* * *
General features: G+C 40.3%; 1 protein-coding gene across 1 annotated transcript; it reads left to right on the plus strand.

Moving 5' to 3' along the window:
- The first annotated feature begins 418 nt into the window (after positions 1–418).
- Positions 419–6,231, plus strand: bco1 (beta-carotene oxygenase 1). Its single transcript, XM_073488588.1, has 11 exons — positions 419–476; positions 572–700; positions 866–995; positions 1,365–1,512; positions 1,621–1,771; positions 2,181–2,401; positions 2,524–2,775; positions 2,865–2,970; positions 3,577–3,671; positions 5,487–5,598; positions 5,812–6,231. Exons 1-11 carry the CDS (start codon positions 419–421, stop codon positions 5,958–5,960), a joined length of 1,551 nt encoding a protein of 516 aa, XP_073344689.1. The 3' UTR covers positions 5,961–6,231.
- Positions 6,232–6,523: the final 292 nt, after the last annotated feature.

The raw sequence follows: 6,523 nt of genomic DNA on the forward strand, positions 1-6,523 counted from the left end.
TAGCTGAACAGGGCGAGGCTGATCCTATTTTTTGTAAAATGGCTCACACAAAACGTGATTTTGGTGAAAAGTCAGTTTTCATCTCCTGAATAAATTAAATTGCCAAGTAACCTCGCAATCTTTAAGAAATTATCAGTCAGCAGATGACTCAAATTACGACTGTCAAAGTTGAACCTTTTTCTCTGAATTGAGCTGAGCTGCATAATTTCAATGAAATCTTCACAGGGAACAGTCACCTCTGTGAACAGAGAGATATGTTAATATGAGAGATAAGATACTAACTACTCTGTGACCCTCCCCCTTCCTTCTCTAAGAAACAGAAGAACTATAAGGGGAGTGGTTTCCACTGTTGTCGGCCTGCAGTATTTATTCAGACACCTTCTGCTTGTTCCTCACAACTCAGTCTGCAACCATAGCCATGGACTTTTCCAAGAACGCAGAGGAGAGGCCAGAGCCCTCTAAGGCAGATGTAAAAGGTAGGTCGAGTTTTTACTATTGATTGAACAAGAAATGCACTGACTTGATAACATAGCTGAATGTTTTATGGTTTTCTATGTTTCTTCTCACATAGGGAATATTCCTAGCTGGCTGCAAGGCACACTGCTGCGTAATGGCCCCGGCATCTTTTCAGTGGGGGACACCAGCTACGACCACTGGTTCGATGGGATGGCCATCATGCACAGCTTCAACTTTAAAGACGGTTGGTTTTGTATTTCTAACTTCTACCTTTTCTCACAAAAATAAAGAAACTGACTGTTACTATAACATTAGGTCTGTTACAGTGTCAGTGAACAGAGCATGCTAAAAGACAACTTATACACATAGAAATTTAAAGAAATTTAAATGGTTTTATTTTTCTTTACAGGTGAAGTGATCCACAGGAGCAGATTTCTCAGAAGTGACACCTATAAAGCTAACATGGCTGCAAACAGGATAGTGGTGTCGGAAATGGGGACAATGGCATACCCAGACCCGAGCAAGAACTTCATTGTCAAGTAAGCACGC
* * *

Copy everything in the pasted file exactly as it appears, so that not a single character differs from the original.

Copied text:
General features: G+C 40.3%; 1 protein-coding gene across 1 annotated transcript; it reads left to right on the plus strand.

Moving 5' to 3' along the window:
- The first annotated feature begins 418 nt into the window (after positions 1–418).
- Positions 419–6,231, plus strand: bco1 (beta-carotene oxygenase 1). Its single transcript, XM_073488588.1, has 11 exons — positions 419–476; positions 572–700; positions 866–995; positions 1,365–1,512; positions 1,621–1,771; positions 2,181–2,401; positions 2,524–2,775; positions 2,865–2,970; positions 3,577–3,671; positions 5,487–5,598; positions 5,812–6,231. Exons 1-11 carry the CDS (start codon positions 419–421, stop codon positions 5,958–5,960), a joined length of 1,551 nt encoding a protein of 516 aa, XP_073344689.1. The 3' UTR covers positions 5,961–6,231.
- Positions 6,232–6,523: the final 292 nt, after the last annotated feature.

The raw sequence follows: 6,523 nt of genomic DNA on the forward strand, positions 1-6,523 counted from the left end.
TAGCTGAACAGGGCGAGGCTGATCCTATTTTTTGTAAAATGGCTCACACAAAACGTGATTTTGGTGAAAAGTCAGTTTTCATCTCCTGAATAAATTAAATTGCCAAGTAACCTCGCAATCTTTAAGAAATTATCAGTCAGCAGATGACTCAAATTACGACTGTCAAAGTTGAACCTTTTTCTCTGAATTGAGCTGAGCTGCATAATTTCAATGAAATCTTCACAGGGAACAGTCACCTCTGTGAACAGAGAGATATGTTAATATGAGAGATAAGATACTAACTACTCTGTGACCCTCCCCCTTCCTTCTCTAAGAAACAGAAGAACTATAAGGGGAGTGGTTTCCACTGTTGTCGGCCTGCAGTATTTATTCAGACACCTTCTGCTTGTTCCTCACAACTCAGTCTGCAACCATAGCCATGGACTTTTCCAAGAACGCAGAGGAGAGGCCAGAGCCCTCTAAGGCAGATGTAAAAGGTAGGTCGAGTTTTTACTATTGATTGAACAAGAAATGCACTGACTTGATAACATAGCTGAATGTTTTATGGTTTTCTATGTTTCTTCTCACATAGGGAATATTCCTAGCTGGCTGCAAGGCACACTGCTGCGTAATGGCCCCGGCATCTTTTCAGTGGGGGACACCAGCTACGACCACTGGTTCGATGGGATGGCCATCATGCACAGCTTCAACTTTAAAGACGGTTGGTTTTGTATTTCTAACTTCTACCTTTTCTCACAAAAATAAAGAAACTGACTGTTACTATAACATTAGGTCTGTTACAGTGTCAGTGAACAGAGCATGCTAAAAGACAACTTATACACATAGAAATTTAAAGAAATTTAAATGGTTTTATTTTTCTTTACAGGTGAAGTGATCCACAGGAGCAGATTTCTCAGAAGTGACACCTATAAAGCTAACATGGCTGCAAACAGGATAGTGGTGTCGGAAATGGGGACAATGGCATACCCAGACCCGAGCAAGAACTTCATTGTCAAGTAAGCACGC